Jump to ContentJump to Main Navigation
The Nature of Desire$
Users without a subscription are not able to see the full content.

Julien A. Deonna and Federico Lauria

Print publication date: 2017

Print ISBN-13: 9780199370962

Published to Oxford Scholarship Online: June 2017

DOI: 10.1093/acprof:oso/9780199370962.001.0001

Show Summary Details
Page of

PRINTED FROM OXFORD SCHOLARSHIP ONLINE (oxford.universitypressscholarship.com). (c) Copyright Oxford University Press, 2021. All Rights Reserved. An individual user may print out a PDF of a single chapter of a monograph in OSO for personal use. date: 28 September 2021



Reconsidering Some Dogmas about Desires

(p.1) Introduction
The Nature of Desire

Federico Lauria

Julien A. Deonna

Oxford University Press

Desire has not been at the center of recent preoccupations in the philosophy of mind. Consequently, the literature settled into several dogmas. The first part of this introduction presents these dogmas and invites readers to scrutinize them. The main dogma is that desires are motivational states. This approach contrasts with the other dominant conception: desires are positive evaluations. But there are at least four other dogmas: the world should conform to our desires (world-to-mind direction of fit), desires involve a positive evaluation (the “guise of the good”), we cannot desire what we think is actual (the “death of desire” principle), and, in neuroscience, the idea that the reward system is the key to understanding desire. The second part of the introduction summarizes the contributions to this volume. The hope is to contribute to the emergence of a fruitful debate on this neglected, albeit crucial, aspect of the mind.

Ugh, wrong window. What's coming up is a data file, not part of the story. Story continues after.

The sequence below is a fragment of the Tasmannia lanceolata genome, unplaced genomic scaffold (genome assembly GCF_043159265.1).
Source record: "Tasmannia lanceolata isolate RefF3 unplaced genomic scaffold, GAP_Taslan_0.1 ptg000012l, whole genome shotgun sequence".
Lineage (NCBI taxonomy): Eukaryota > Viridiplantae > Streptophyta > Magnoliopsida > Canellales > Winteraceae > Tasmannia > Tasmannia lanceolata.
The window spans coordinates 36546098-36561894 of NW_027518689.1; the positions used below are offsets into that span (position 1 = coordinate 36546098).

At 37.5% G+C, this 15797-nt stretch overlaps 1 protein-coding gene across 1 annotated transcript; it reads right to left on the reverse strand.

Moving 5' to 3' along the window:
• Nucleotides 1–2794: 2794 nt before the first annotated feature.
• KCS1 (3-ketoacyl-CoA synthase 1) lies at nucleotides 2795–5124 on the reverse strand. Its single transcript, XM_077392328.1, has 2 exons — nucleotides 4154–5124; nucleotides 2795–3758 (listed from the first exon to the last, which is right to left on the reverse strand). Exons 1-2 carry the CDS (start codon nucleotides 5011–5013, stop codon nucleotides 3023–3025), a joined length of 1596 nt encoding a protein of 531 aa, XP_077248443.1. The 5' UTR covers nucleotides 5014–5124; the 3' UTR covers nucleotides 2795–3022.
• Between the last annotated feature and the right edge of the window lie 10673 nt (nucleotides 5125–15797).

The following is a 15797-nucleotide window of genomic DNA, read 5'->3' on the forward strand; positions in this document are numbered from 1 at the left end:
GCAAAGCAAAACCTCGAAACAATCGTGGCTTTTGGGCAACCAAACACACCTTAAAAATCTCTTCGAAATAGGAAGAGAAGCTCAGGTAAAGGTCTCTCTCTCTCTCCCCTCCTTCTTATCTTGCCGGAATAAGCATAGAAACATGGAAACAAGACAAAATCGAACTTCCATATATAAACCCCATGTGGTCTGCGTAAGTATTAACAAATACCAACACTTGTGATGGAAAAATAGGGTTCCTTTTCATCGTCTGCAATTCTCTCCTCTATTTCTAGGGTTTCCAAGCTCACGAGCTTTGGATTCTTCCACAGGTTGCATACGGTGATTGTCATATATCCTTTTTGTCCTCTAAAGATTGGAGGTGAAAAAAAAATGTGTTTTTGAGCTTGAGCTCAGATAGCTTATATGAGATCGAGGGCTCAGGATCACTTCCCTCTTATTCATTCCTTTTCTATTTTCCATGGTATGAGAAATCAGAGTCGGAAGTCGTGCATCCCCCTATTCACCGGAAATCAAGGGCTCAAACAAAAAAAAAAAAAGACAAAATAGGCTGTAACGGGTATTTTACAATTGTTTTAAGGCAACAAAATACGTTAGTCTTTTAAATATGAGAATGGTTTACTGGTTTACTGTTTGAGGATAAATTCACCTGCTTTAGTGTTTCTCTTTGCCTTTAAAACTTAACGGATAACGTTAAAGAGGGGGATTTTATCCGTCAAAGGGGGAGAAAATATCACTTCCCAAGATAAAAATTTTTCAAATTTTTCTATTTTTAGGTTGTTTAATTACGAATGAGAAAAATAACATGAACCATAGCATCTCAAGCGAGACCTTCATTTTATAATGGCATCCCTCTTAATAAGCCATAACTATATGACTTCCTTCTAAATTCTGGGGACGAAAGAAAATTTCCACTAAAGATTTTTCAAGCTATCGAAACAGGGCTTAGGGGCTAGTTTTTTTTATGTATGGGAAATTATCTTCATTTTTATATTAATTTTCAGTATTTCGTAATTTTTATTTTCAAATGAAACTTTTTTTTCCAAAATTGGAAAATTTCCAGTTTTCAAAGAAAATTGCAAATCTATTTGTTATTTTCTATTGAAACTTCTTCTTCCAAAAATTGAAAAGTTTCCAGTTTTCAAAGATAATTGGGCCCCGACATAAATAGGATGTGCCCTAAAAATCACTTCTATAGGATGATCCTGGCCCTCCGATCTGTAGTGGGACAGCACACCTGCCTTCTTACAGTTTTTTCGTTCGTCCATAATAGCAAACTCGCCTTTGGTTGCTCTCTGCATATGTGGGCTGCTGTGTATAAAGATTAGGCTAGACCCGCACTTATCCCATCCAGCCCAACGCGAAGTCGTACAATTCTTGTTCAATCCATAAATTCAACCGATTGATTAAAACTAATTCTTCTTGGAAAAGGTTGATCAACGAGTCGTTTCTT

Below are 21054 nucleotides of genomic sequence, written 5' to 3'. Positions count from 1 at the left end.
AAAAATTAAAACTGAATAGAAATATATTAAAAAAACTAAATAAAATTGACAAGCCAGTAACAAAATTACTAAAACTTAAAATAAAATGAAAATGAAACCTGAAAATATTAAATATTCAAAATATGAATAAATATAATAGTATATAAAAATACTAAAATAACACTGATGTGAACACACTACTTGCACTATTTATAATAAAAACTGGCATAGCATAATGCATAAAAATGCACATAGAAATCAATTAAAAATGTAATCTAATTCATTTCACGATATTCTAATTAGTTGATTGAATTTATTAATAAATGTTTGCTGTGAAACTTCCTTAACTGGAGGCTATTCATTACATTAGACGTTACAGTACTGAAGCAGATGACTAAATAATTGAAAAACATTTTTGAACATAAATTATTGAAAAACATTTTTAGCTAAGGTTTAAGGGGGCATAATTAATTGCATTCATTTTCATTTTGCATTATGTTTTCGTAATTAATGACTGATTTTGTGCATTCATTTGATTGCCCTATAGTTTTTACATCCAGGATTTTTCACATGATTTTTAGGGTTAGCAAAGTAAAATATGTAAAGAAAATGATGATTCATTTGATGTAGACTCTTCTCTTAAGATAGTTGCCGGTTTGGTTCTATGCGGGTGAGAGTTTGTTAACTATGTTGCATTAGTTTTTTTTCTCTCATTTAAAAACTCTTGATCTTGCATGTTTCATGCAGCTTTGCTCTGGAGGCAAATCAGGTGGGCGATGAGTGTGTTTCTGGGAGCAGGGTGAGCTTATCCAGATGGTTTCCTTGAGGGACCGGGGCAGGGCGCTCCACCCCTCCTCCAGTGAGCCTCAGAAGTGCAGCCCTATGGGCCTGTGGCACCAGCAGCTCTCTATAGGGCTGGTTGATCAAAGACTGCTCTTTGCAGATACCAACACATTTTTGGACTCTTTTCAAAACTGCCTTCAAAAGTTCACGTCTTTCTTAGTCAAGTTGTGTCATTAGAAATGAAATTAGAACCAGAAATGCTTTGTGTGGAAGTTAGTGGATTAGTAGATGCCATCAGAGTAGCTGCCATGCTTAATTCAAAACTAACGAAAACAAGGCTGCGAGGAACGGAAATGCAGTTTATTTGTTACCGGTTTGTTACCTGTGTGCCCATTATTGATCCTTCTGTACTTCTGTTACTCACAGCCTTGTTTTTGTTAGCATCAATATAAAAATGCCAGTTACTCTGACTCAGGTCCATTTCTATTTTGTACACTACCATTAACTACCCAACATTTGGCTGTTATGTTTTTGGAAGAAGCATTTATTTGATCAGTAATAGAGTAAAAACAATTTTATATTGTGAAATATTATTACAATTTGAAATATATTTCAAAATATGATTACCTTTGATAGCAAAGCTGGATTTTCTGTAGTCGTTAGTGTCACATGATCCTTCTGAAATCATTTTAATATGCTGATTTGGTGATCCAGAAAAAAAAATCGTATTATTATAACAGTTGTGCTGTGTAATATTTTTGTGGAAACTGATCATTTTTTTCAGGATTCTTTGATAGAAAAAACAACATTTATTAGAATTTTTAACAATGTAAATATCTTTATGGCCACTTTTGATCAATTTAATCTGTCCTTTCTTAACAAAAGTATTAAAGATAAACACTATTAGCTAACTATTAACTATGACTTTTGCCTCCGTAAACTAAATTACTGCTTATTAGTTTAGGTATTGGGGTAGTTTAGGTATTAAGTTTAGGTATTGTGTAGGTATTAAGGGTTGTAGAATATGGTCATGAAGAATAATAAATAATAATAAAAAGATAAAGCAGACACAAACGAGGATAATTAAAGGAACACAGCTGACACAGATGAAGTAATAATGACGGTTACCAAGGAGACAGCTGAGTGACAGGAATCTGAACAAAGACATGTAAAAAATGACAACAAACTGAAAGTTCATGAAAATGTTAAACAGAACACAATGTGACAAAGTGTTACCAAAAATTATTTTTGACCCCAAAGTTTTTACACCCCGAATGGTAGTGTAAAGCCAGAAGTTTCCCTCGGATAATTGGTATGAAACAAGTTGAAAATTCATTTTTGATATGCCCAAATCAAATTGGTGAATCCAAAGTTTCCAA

Keywords:   desire, motivational conception, evaluative conception, direction of fit, guise of the good, death of desire, deontic conception, reward system

Oxford Scholarship Online requires a subscription or purchase to access the full text of books within the service. Public users can however freely search the site and view the abstracts and keywords for each book and chapter.

Please, subscribe or login to access full text content.

If you think you should have access to this title, please contact your librarian.

To troubleshoot, please check our FAQs , and if you can't find the answer there, please contact us .